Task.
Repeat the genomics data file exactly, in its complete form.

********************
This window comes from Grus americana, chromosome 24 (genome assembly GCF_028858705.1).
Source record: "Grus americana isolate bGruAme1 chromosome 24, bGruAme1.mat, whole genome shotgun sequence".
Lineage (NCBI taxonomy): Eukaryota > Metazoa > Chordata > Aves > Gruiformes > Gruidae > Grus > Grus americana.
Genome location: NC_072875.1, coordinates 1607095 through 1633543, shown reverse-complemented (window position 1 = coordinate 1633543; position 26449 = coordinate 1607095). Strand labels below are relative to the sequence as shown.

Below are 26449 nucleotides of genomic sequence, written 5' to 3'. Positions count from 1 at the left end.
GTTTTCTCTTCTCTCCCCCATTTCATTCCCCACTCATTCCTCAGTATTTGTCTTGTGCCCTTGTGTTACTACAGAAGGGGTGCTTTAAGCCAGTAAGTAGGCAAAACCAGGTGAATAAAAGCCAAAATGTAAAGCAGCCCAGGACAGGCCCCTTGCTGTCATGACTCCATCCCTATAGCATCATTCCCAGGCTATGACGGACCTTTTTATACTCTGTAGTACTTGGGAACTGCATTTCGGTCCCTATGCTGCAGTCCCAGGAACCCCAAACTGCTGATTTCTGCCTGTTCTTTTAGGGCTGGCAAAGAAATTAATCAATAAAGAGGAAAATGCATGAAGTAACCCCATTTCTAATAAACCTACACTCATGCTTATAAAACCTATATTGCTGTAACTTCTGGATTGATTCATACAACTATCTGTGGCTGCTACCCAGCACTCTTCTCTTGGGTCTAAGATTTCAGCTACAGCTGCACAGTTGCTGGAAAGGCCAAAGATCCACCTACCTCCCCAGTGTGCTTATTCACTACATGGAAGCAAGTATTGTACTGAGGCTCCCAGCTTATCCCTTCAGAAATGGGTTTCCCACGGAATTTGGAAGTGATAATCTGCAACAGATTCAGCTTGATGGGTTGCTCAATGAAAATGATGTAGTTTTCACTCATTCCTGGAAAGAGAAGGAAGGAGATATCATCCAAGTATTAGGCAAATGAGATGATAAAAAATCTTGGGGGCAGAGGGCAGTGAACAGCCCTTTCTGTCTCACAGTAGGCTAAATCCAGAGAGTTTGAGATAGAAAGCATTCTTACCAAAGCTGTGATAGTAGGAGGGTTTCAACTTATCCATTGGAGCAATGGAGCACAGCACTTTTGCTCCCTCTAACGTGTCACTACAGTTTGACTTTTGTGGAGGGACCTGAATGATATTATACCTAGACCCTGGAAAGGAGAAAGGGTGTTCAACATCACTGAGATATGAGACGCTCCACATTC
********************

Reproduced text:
This window comes from Grus americana, chromosome 24 (genome assembly GCF_028858705.1).
Source record: "Grus americana isolate bGruAme1 chromosome 24, bGruAme1.mat, whole genome shotgun sequence".
Lineage (NCBI taxonomy): Eukaryota > Metazoa > Chordata > Aves > Gruiformes > Gruidae > Grus > Grus americana.
Genome location: NC_072875.1, coordinates 1607095 through 1633543, shown reverse-complemented (window position 1 = coordinate 1633543; position 26449 = coordinate 1607095). Strand labels below are relative to the sequence as shown.

Below are 26449 nucleotides of genomic sequence, written 5' to 3'. Positions count from 1 at the left end.
GTTTTCTCTTCTCTCCCCCATTTCATTCCCCACTCATTCCTCAGTATTTGTCTTGTGCCCTTGTGTTACTACAGAAGGGGTGCTTTAAGCCAGTAAGTAGGCAAAACCAGGTGAATAAAAGCCAAAATGTAAAGCAGCCCAGGACAGGCCCCTTGCTGTCATGACTCCATCCCTATAGCATCATTCCCAGGCTATGACGGACCTTTTTATACTCTGTAGTACTTGGGAACTGCATTTCGGTCCCTATGCTGCAGTCCCAGGAACCCCAAACTGCTGATTTCTGCCTGTTCTTTTAGGGCTGGCAAAGAAATTAATCAATAAAGAGGAAAATGCATGAAGTAACCCCATTTCTAATAAACCTACACTCATGCTTATAAAACCTATATTGCTGTAACTTCTGGATTGATTCATACAACTATCTGTGGCTGCTACCCAGCACTCTTCTCTTGGGTCTAAGATTTCAGCTACAGCTGCACAGTTGCTGGAAAGGCCAAAGATCCACCTACCTCCCCAGTGTGCTTATTCACTACATGGAAGCAAGTATTGTACTGAGGCTCCCAGCTTATCCCTTCAGAAATGGGTTTCCCACGGAATTTGGAAGTGATAATCTGCAACAGATTCAGCTTGATGGGTTGCTCAATGAAAATGATGTAGTTTTCACTCATTCCTGGAAAGAGAAGGAAGGAGATATCATCCAAGTATTAGGCAAATGAGATGATAAAAAATCTTGGGGGCAGAGGGCAGTGAACAGCCCTTTCTGTCTCACAGTAGGCTAAATCCAGAGAGTTTGAGATAGAAAGCATTCTTACCAAAGCTGTGATAGTAGGAGGGTTTCAACTTATCCATTGGAGCAATGGAGCACAGCACTTTTGCTCCCTCTAACGTGTCACTACAGTTTGACTTTTGTGGAGGGACCTGAATGATATTATACCTAGACCCTGGAAAGGAGAAAGGGTGTTCAACATCACTGAGATATGAGACGCTCCACATTC